I'll take another moment to observe that EBL itself, of course, is about gap-bridging, between research and practice, between theory and application. And also to say that the aim of the TRLN Fellowship program is itself to bridge this space.

When in the past I taught one-on-one, I felt as if I had my antennae set to high, 'listening' for the person's hesitation, with a hyperalert sense of their comfort and trust and understanding. I felt this way at the libraries, too. I was listening to sub-rosa sensations, unsure whether they emanated from my internal sensations, or from the environments.

In the libraries now, as a Fellow, I found I knew all the language used, and the landscape - but there was a profound shift in relations between myself and the library staff at each location. I was surprised, felt myself unbalanced, more at ease at the library school. I found myself thinking of Lofland* and Rosaldo** and their ethnographic exploration of settings, with all the questions I'd learned to ask about trust and access ringing in my ears, suddenly.

There was no prescribed plan of action for my work at the libraries. This was a new experience for all of us. So we negotiated to find a project that would suit my interests and the needs of the library. Right away, enlarging on a completely academic study (working with a web-based health support forum to inquire about health related decision making and peer support) was not going to work. We decided I would try to gain a 'snapshot' of consumer health resources and planning at the libraries, with the intention that this would form a basis for administrative decisions.

I have learned a lot from that experience about knowledge management and the impossibility of understanding institutional programs by examining archived information. I'm laughing here, a bit - listen, if you don't quite get the need for KM, just spend some months trying to reconstruct anything more complex from archived files! You will find yourself greatly sensitized to gaps and with a far greater appreciation for the problems associated with knowledge capture.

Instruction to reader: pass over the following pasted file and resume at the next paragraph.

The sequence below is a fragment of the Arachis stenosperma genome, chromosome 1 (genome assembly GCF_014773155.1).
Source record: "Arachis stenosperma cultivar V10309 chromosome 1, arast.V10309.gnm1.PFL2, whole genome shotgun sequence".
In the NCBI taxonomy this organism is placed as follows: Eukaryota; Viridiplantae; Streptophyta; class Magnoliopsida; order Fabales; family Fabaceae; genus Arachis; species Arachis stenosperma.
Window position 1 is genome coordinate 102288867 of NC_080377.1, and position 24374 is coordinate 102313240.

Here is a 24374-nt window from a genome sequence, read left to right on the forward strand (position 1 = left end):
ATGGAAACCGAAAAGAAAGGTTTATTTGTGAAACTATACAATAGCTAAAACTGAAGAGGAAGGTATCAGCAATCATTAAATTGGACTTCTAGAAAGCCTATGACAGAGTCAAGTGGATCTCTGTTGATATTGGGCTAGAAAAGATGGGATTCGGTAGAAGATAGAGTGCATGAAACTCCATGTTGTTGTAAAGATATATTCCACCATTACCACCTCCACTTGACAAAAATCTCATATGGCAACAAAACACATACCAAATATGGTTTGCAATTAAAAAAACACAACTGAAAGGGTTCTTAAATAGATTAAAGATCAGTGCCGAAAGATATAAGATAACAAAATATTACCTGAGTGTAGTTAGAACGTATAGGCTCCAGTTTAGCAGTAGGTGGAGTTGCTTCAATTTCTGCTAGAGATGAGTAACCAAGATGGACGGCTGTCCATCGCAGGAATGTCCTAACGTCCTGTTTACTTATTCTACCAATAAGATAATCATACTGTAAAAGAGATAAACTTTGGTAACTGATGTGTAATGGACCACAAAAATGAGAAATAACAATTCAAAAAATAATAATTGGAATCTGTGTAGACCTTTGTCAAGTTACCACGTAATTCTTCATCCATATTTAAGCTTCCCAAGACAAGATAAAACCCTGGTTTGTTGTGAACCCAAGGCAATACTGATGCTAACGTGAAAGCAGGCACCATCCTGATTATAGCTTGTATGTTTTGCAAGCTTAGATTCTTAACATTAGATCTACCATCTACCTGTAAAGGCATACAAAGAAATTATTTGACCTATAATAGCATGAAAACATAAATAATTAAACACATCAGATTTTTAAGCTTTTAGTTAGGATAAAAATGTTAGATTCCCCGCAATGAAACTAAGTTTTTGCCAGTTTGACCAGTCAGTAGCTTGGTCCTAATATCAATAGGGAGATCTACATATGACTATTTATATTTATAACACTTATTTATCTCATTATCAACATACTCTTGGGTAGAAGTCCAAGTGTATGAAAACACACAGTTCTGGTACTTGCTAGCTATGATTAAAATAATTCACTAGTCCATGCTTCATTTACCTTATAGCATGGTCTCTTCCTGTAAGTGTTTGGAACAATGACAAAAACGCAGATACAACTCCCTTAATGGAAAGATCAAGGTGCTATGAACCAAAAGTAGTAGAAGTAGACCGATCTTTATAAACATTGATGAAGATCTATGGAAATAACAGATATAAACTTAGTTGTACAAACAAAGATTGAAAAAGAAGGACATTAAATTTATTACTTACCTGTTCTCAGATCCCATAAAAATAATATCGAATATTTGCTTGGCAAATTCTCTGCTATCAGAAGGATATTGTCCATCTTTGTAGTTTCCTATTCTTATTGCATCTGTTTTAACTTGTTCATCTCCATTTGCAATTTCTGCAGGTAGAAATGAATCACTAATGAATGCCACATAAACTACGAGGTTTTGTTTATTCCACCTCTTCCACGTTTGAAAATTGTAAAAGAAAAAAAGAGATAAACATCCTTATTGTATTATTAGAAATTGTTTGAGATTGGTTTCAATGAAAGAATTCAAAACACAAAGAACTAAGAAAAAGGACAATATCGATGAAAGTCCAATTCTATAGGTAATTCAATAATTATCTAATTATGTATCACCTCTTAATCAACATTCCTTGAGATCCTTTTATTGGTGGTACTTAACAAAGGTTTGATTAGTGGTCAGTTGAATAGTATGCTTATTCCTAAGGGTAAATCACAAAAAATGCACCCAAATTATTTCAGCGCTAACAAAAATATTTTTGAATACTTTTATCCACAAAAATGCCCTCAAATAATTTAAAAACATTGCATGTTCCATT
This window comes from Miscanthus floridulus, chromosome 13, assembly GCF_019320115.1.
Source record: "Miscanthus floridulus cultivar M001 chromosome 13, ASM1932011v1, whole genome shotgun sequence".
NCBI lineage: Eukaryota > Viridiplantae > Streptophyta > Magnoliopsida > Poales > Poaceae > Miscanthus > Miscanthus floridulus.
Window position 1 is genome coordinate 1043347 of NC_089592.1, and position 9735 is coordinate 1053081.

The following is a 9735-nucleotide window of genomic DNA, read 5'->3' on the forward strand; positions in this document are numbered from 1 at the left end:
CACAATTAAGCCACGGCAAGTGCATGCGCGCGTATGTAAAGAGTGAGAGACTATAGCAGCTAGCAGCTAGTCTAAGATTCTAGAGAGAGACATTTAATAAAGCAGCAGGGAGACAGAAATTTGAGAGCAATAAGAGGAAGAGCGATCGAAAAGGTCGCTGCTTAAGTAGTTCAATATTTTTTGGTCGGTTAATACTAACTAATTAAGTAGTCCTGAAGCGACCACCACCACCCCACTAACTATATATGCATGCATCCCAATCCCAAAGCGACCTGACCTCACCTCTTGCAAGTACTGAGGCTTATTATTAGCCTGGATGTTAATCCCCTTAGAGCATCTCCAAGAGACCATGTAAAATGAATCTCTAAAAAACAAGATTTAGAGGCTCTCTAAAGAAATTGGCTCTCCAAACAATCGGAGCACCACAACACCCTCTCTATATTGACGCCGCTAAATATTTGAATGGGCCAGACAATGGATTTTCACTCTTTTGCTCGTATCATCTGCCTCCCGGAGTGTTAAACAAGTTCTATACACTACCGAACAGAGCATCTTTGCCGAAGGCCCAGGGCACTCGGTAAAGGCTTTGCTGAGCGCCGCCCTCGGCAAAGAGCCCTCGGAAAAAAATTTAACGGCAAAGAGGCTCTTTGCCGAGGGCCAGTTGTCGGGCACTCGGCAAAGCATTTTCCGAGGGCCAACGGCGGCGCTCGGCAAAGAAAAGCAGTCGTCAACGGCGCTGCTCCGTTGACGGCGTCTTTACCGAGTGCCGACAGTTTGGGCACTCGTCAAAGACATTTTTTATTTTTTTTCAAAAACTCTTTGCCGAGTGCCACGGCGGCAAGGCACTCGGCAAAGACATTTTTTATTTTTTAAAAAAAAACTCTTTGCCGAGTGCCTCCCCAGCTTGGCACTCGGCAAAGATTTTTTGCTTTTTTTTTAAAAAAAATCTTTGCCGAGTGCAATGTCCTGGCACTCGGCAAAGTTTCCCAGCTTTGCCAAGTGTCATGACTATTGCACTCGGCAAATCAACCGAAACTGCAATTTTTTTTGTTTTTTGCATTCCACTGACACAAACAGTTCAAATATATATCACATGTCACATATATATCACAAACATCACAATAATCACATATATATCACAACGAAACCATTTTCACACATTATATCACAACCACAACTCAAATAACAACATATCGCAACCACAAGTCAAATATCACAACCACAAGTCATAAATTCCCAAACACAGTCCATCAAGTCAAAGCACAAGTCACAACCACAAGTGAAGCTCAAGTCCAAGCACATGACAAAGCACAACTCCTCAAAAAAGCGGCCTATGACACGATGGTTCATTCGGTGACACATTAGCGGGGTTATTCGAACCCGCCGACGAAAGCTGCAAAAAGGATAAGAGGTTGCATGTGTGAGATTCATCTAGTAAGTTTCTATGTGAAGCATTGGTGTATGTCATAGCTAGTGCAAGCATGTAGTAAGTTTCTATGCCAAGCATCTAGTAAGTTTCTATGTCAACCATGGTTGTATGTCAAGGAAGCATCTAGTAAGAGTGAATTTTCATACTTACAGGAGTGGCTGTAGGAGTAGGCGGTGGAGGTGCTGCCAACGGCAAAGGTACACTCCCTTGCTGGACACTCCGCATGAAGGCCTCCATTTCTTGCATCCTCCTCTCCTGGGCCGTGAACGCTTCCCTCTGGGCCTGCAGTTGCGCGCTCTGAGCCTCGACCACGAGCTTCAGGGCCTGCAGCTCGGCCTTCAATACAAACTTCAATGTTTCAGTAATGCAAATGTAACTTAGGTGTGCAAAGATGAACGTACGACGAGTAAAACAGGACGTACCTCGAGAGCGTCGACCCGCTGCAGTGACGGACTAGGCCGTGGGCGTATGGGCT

I did achieve something with this project, and along with it, I had the realization that I couldn't really see myself doing a dissertation on consumer health from an administrative perspective. It's not where I live as a researcher. I have a business degree, and have a great appreciation for KM (more now, as I said!) but this is not, I realized, what I wanted to do. Right then, and I remember a lunchtime discussion with Margaret Moore, director of planning for UNC HSL where this seismic shift occurred - I turned my attention to another of my strong interests, evidence-based practice in libraries.

Everything began to fall in place for me then. I will never lose my interest in consumer health, and in fact, I'm still working in this area in Second Life (though I am not doing what I think of as 'big R' research there, yet).

The poster is a - it's one pixel of a larger image that is taking slow shape in my mind. It's part of my own path, but I think I see all this in some way indicative of important aspects of our profession. Identity, access, trust, culture; gap-bridging, sensemaking, discursive and reflective. Changing, finding balance.

* Lofland, John. Analyzing social settings : a guide to qualitative observation and analysis. Belmont, Calif. : Wadsworth, 2006.
** Rosaldo, Renato. Culture and Truth: The remaking of social analysis. Boston : Beacon Press, 1993.